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When I start writing a method, I usually check for exceptional conditions first in the method, using If-Then-Throw blocks.

public void ReadFile(string filePath)
{
    if (string.IsNullOrEmpty(filePath)
    {
        throw new ArgumentException(...

This style seems to be very clear and easy to understand, but it takes up more space than I think is necessary. I want to be able to handle errors and exceptional conditions in a smart way that enables whoever's reading these errors to easy take care of them while also keeping the code itself clean.

I've looked a bit at Code Contracts, which seems to me a requirement for certain conditions before and after a method's execution. That seems to be a tad bit overkill for just a null string, and I'm not sure if you can have contract clauses within the method itself, for instance, if the path is not null but no file exists at that path.

The solution I'm thinking of using is rolling my own Assert class. This class will basically turn the above If-Then-Throw into a simple one liner.

Assert.IsFalse<ArgumentException>(string.IsNullOrEmpty(filePath), "The path cannot be null or empty.");

All Assert methods would throw an exception using the exception type and the message in the last argument. The thing is that I'm not sure if this is good practice. Does it confuse what exceptions are truly for, or what Assert actually means? Would it make error-handling easier or harder?

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up vote 0 down vote accepted

To be honest, I'm not sure a custom Assert class would help clarify anything, and I'm not sure you should be worried about two lines need to check and throw an exception vs one line. Your current way of checking parameters is the way we do things as well. In fact, a majority of public methods around our code look something like this:

public void PerformStringOperation(string str1, string str2)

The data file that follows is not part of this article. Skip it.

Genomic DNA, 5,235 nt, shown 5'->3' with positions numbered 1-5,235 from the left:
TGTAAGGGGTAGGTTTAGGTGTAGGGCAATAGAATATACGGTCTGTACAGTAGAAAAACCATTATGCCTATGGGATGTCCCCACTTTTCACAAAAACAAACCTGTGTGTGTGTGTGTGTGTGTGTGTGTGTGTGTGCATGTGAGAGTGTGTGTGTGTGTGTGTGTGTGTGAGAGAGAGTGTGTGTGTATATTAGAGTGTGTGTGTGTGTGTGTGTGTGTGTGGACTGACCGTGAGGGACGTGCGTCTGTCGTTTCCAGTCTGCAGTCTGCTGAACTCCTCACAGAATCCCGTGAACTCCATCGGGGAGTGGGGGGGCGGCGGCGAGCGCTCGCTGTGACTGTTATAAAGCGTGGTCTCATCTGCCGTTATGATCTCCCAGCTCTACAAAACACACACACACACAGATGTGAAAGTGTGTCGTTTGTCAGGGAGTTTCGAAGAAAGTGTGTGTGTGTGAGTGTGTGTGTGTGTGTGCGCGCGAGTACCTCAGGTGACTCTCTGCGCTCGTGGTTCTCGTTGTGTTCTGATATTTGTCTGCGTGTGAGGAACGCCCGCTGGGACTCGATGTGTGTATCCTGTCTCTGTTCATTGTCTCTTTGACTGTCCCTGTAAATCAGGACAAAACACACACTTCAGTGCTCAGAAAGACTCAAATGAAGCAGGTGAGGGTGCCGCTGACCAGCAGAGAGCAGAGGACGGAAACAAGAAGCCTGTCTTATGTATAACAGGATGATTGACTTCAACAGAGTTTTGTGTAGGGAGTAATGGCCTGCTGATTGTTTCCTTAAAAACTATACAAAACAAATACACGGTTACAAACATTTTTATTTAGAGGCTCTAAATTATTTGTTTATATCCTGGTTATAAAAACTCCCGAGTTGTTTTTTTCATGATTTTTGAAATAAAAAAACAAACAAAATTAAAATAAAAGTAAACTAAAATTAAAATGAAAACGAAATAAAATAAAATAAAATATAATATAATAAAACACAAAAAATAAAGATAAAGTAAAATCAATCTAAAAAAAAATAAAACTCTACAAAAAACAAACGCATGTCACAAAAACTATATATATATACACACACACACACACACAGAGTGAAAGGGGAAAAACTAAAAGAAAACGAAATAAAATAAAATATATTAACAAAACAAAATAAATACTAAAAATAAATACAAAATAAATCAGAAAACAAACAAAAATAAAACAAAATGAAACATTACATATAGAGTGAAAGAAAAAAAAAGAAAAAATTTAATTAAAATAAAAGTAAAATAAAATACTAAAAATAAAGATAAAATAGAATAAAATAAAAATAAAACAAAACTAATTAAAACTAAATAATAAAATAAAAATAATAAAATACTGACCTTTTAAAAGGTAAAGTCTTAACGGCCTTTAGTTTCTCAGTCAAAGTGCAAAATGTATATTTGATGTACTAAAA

{
    if(string.IsNullOrEmpty(string1))
        throw new ArgumentNullException(...);
    if(string.IsNullOrEmpty(string2))
        throw new ArgumentNullException(...);

   // perform string operation(s) here
}

We have never found it too encumbering, and I'm sure it is the exact solution used by many teams.

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1  
My concern is that, with all the possible exceptions (invalid arguments, methods failing, invalid requests, out of memory, etc., etc.), the amount of exception throwing blocks will be really high and the code would be hard to read. – Celarix Apr 25 '14 at 17:22
3  
I understand the concern; the two line check-throw takes up literally twice as many lines as a one line check-throw. However, I would still argue that the readability is higher on the two line, as well as being a much more orthodox approach. – GEEF Apr 25 '14 at 18:33

I would say this is not good practice. As you pointed out, this would confuse the roles of Assertions and Exceptions. The topic is somewhat common, this link has a lot of nice ideas. By combining exceptions and assertions, you end up with a conundrum... is the class an exception helper, or is it an assertion helper?

Since assertions are compiled out of the Release build, would your assertion class even work in Release mode? It would be non-conventional to expect an Assertion class to work in release mode. So, would your Assertion class throw the exceptions in Release mode? There lies the confusion. By convention, I would say the exception should not be thrown when using an Assert Class (in Release mode) because it is understood that assertions are not part of a Release build.

The code above should not make 'Exception Handling' easier nor harder, it should be the same since the exception handling depends on what is catching the exception in the stack. I think you are really asking if it makes throwing Exceptions easier or harder. I think it could make dealing with your exceptions easier. I also think it is probably unnecessary. What is most important is that you are consistent with this... if you are going to use an ExceptionHelper class, then embrace it and be consistent... otherwise it is all done for naught.

Debug.Assert:

  • Use liberally
  • Use whenever there is a chance that an assumption could be wrong
  • Used to help other programmers, not necessarily the end user
  • Should never affect the flow of the program
  • Not compiled in Release builds
  • Always yells 'BLOODY MURDER' when something unexpected happens, this is a good thing
  • many other reasons, I'm not aiming for a complete list

Exceptions:

  • Can be caused for any reason, it is not always known why
  • Always in debug or release builds
  • Pertains to how the application flows
  • Some exception handlers may silently swallow an exception and you would never know it
  • many other reasons, I'm not aiming for a complete list
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